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Corrupt Senator Funneled Campaign Money To Top Staffer

Sen Robert Menendez
"I swear, I'm not *that* corrupt... just a little corrupt"

According to recent financial filings, embattled Dem Senator, Robert Menendez, paid his chief of staff titanic sums from his very own campaign funds for “consulting” work, illegally padding the public servant’s pocketbook.

Fred Turner, the Chief Of Staff in the Senator Menendez’s D.C. office, was paid a sum of $6,000 during the third quarter from Menendez for Senate, the senator’s campaign committee. The payments to Turner were made on July 7th for “strategic consulting services,” according to the committee’s own October quarterly report.

Turner, who for years have worked for Democratic Representative Alcee Hastings starting as a legislative assistant before working his way all the way up to the chief of staff, joined Menendez’s office in March of 2014.

Turner has received the maximum salary that is allowed in the congressional offices for his role on the Menendez’s team.

Turner was paid a staggering $169,458.96, the highest amount that can be paid to a chief of staff position in a Senate office, for fiscal years 2015 and 2016, data on the data available on the web shows. Complete salary data for fiscal year 2017 is not available as of yet.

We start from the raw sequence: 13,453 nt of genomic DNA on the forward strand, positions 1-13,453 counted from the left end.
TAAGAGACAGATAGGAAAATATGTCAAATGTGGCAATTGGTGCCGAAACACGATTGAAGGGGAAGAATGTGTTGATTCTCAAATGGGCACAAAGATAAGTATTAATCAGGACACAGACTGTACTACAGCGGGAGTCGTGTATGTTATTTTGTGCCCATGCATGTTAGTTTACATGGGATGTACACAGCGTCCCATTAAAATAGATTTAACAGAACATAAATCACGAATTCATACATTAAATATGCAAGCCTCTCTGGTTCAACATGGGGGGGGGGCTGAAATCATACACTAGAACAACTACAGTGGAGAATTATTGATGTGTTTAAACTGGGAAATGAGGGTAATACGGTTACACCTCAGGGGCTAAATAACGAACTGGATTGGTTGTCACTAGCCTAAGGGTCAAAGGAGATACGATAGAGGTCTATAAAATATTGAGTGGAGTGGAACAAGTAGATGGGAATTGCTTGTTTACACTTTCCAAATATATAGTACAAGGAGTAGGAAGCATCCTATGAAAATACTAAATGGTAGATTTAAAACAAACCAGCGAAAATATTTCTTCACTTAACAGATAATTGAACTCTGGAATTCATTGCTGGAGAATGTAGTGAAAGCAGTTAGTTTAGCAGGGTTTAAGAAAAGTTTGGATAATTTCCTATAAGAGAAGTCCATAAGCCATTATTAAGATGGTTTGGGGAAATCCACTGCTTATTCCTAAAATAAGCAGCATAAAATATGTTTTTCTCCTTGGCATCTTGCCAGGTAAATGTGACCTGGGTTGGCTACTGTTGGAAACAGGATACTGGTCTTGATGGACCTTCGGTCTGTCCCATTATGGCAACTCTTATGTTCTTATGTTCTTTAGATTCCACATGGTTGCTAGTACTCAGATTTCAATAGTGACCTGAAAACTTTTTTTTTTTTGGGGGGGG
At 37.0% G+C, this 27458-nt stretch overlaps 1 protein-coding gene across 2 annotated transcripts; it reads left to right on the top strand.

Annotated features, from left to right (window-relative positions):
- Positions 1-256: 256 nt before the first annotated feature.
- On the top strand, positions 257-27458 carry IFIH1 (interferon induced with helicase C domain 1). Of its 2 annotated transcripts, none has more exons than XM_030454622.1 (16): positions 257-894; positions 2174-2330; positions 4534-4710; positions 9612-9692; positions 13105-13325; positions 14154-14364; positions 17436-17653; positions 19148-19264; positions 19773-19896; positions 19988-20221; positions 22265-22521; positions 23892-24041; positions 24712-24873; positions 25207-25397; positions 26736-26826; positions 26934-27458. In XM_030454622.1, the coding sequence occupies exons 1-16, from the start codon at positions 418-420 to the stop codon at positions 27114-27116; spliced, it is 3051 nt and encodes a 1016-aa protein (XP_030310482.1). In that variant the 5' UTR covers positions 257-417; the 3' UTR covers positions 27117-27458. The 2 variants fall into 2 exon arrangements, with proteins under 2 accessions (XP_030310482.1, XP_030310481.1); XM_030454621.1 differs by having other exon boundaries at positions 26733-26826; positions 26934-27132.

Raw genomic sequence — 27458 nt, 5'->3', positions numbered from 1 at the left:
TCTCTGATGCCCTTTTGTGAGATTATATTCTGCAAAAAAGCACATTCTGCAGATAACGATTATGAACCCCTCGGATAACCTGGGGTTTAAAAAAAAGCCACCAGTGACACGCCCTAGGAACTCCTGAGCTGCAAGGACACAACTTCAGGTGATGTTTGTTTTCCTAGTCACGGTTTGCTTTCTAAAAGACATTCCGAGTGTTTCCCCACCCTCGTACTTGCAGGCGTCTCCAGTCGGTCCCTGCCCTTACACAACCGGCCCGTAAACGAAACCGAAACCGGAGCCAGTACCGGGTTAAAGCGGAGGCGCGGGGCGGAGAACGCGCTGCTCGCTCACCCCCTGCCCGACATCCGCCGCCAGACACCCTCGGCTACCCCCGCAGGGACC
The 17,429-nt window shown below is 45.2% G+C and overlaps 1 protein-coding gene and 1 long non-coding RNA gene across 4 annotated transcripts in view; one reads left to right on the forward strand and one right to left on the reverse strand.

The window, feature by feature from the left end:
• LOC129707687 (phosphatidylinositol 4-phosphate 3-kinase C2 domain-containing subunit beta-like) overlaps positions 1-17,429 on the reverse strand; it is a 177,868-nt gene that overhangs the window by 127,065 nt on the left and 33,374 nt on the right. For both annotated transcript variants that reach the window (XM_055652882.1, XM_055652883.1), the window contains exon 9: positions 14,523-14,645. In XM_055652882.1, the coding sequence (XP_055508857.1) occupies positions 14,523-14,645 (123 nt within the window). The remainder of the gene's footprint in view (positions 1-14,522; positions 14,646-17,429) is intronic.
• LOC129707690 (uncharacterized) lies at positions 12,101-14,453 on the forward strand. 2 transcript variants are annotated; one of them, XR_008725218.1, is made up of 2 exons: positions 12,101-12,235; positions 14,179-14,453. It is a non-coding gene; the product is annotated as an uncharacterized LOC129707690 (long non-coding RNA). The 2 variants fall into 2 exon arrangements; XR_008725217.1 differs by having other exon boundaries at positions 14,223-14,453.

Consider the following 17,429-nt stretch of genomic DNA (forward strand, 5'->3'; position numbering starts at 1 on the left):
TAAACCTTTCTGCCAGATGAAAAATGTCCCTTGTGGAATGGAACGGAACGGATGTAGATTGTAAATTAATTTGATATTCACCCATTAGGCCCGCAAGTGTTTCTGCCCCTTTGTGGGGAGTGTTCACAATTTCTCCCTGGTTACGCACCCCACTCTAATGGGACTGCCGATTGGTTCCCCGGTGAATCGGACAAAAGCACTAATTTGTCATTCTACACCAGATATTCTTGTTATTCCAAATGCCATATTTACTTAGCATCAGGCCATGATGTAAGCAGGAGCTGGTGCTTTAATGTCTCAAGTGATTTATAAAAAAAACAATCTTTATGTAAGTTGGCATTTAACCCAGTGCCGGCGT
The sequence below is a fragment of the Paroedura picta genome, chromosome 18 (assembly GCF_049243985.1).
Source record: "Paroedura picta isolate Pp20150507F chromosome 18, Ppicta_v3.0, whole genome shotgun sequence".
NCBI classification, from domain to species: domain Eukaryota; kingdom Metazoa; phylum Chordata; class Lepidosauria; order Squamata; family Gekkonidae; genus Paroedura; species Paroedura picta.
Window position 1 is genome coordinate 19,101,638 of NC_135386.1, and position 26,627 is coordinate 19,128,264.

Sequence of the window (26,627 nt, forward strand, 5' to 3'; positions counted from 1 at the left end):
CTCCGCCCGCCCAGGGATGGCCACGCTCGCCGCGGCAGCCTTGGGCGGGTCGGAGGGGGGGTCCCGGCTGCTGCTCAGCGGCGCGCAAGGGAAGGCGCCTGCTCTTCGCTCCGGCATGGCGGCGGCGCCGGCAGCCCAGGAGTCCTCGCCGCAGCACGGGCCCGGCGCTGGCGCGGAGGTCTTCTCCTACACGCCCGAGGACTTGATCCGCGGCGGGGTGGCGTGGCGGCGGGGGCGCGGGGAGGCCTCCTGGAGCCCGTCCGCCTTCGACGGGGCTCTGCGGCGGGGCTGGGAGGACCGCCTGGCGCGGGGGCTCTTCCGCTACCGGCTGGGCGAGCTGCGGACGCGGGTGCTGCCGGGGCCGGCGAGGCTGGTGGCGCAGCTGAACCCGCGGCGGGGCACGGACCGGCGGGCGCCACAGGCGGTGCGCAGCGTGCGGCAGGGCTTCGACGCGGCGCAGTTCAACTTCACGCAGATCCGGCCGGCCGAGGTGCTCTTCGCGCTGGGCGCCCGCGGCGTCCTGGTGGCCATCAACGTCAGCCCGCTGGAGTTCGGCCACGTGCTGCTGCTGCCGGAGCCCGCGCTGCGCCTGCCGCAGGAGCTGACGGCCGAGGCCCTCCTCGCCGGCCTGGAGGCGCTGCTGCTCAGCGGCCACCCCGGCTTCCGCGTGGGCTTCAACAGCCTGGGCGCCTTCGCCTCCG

Senate employees are also free to “engage in campaign activity on their own, as volunteers or for pay, provided they voluntarily do so on their own time, outside of Senate space, and without using Senate resources,” as per the Select Committee on Ethics. While the congressional staffers are permitted to do all the campaign work outside of their official capacities, a chief of staff typically does not actually partake in any of the campaign-related work.

Menendez, who was indicted in April 2015, is also currently on trials for the numerous corruption charges that include bribery. Prosecutors have said that the Menendez had a “corrupt pact” with the Salomon Melgen, a wealthy Florida eye doctor who was previously a major donor to the New Jersey senator’s campaign.

“The defendants’ bribery scheme began shortly after Menendez’s elevation to the Senate in 2006, when Melgen began a pattern of treating Menendez to weekend and weeklong getaways in the Dominican Republic that would continue for the next several years,” prosecutors said. “For the first four years of the corruption scheme, the all-expense paid trips Melgen provided often included free roundtrip flights on Melgen’s private jet for Menendez and his various guests. When the doctor’s private jet was unavailable, Melgen supplied equally luxurious travel for the Senator.”


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